Pre-school, tertiary education to be more affordable
Eight in 10 pre-school places will be government-supported in five to six years' time, bringing it to the same ratio as public housing.
The monthly income ceiling to qualify for additional subsidies for pre-school education will be raised from $7,500 to $12,000 next year. The quantum of subsidies will also be increased.
Prime Minister Lee Hsien Loong said yesterday that these are part of the Government's plan to make quality early-years education more affordable and accessible.
He said that in the future, 80 per cent of pre-school places will be government-supported, up from the 50 per cent currently.
With 30,000 more households qualifying for additional subsidies, pre-school expenses should come down to the costs of primary school education.
Touching on tertiary education fees, PM Lee said the Singapore Institute of Technology and the Singapore University of Social Sciences will lower their yearly tuition fees next year - from $8,000 to $7,500 for general degree courses.
Government bursaries for university, polytechnic, Institute of Technical Education, Nanyang Academy of Fine Arts, Lasalle College of the Arts students will also be enhanced.
"Anyone who works hard will have a chance to succeed, regardless of starting point or family background," PM Lee said.
Retirement age and CPF rates for older workers to go up
As Singaporeans are living longer and many want to work longer, the retirement age will be raised gradually from 62 to 65, and the re-employment age will go up from 67 to 70.
The process will start in 2022, and be completed by 2030, said Prime Minister Lee Hsien Loong yesterday.
Central Provident Fund (CPF) contribution rates will also go up for workers aged 55 to 70, so that the full rate of 37 per cent is extended to those aged up to 60 before it tapers off.
This process will start in 2021 and take place gradually over 10 years or so, depending on economic conditions, said PM Lee at the National Day Rally.
He added that these recommendations had been made by a tripartite workgroup, and the Government accepted them, in full.
The Government will take the lead as a major employer to raise retirement and re-employment ages in the public service in 2021, a year ahead of schedule, he said.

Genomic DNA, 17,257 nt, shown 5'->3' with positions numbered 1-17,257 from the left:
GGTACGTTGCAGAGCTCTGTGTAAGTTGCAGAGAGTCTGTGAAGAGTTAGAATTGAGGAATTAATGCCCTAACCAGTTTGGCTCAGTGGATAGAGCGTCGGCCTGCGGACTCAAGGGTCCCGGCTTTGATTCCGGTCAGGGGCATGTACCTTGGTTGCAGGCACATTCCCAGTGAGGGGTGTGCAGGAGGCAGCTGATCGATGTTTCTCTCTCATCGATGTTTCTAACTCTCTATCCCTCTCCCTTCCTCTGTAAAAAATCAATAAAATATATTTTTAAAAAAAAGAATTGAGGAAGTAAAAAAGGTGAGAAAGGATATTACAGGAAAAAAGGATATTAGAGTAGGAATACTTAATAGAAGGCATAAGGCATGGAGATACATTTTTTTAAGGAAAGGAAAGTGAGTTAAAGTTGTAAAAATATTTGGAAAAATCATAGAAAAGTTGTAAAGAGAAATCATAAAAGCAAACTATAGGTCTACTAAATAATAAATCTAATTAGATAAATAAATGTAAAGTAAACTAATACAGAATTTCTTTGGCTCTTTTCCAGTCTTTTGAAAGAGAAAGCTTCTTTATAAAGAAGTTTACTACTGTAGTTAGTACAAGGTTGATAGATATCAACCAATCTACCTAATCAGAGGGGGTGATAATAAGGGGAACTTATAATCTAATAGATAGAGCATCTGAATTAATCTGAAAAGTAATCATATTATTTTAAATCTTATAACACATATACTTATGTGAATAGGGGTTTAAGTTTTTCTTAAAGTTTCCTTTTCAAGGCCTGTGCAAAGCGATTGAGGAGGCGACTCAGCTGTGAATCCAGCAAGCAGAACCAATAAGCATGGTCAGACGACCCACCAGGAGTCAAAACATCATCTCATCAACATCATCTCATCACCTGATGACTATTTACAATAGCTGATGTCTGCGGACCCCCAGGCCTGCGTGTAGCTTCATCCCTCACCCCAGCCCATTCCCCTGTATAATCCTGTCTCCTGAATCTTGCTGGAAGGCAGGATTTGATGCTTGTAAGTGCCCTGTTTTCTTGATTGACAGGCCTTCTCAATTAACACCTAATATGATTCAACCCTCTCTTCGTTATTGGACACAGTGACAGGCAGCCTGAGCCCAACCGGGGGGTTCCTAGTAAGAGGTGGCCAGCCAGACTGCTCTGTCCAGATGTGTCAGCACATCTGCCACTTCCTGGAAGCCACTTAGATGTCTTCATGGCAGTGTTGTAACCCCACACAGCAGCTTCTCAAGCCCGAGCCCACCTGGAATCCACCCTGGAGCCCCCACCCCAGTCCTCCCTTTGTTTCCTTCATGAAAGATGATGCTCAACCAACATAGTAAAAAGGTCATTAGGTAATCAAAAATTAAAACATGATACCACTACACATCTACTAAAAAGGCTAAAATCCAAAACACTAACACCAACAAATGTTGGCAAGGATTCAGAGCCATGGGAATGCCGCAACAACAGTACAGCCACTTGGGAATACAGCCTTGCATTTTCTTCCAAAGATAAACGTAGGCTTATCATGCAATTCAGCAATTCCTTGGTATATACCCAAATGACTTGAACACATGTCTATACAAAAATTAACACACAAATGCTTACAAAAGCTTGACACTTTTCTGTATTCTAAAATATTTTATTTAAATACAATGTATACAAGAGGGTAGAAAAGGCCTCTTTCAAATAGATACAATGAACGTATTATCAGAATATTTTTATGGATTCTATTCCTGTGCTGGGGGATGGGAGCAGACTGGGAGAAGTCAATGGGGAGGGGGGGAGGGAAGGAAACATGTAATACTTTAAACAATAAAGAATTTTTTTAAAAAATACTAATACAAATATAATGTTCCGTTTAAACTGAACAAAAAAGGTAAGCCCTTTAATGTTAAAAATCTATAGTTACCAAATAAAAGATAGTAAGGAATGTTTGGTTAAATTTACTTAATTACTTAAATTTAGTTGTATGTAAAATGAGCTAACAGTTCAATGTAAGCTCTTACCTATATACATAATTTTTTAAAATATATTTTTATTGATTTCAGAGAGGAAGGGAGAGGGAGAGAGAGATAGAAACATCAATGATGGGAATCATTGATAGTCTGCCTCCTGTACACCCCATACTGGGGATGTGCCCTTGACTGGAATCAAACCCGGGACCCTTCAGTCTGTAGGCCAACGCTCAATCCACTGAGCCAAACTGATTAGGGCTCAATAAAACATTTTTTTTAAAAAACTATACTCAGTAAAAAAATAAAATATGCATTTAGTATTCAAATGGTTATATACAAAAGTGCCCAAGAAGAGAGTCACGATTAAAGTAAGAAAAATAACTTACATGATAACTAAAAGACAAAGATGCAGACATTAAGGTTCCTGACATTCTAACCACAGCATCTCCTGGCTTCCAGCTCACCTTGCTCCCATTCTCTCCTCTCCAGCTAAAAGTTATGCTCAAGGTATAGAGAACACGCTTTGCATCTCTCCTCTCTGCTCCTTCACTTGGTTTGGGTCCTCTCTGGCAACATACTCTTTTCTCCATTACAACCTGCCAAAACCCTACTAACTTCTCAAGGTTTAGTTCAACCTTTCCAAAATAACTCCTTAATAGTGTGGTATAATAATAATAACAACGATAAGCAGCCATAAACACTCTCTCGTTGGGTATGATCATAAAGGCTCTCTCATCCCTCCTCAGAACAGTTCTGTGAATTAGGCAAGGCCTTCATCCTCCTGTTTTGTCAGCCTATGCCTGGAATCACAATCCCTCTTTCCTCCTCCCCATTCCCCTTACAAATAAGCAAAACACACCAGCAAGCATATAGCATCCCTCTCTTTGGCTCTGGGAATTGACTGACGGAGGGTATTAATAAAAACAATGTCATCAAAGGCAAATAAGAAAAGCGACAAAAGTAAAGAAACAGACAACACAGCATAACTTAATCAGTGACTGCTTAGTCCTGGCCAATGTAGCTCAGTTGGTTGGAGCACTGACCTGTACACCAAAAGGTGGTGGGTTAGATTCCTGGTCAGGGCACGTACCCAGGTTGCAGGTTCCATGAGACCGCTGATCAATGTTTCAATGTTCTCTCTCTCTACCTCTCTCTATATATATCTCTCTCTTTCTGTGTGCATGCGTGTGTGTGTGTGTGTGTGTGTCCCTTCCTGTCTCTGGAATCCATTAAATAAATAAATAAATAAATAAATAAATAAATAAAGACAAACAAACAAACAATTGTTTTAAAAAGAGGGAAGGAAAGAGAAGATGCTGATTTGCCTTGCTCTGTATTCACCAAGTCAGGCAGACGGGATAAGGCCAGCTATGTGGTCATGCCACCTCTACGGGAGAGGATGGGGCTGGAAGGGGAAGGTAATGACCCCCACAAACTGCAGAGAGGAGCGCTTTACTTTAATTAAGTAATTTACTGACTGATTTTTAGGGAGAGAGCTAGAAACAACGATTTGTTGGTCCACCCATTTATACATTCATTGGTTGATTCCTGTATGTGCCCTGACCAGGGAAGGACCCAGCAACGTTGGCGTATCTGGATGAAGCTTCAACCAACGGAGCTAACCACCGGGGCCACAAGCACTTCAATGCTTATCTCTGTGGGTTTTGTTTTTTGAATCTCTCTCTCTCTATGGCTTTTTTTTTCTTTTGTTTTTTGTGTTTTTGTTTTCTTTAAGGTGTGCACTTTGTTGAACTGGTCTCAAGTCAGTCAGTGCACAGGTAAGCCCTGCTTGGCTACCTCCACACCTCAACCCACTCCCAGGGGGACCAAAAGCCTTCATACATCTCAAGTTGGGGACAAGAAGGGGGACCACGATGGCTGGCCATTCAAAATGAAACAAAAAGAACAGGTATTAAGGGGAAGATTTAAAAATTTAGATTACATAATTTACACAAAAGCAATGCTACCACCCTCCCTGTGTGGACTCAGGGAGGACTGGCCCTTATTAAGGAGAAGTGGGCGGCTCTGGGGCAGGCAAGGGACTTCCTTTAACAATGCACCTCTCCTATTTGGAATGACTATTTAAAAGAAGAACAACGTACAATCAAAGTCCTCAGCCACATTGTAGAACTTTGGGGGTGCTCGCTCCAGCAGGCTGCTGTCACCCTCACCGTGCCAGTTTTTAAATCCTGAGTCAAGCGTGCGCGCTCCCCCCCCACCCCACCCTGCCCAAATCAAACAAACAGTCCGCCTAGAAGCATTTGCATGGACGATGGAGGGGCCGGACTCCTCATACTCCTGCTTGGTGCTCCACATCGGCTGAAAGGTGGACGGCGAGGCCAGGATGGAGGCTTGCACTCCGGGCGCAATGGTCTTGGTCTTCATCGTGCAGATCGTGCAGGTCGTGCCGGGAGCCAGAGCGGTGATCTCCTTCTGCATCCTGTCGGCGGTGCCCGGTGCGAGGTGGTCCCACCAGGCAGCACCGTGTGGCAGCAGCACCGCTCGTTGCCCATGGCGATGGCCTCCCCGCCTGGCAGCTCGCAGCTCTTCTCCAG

Deputy Prime Minister Heng Swee Keat will announce a support package to help businesses adjust to these new arrangements in next year's Budget, PM Lee added.
He also stressed that there are no changes to CPF withdrawal policies or withdrawal ages - CPF members can still withdraw some money at age 55 and start their monthly payouts from age 65.
Long-term battle to safeguard Singapore from rising sea levels
It may cost $100 billion or more over the long term to protect low-lying Singapore against rising sea levels, said Prime Minister Lee Hsien Loong yesterday.
There are good engineering solutions to the problem which could include reclaiming offshore islands and connecting them with barrages. But they come at a cost.
"How much will it cost to protect ourselves against rising sea levels? My guess is probably $100 billion over 100 years, quite possibly more.
"If we only have 10 years to solve the problem, we won't have the time or resources to do it," PM Lee said in his National Day Rally speech. "But because this is a 50-to 100-year problem, we can implement a 50-to 100-year solution.
Climate change defences should be treated like the Singapore Armed Forces (SAF) - with utmost seriousness, he added.
"Both the SAF and climate change defences are existential for Singapore. These are life and death matters. Everything else must bend at the knee to safeguard the existence of our island nation."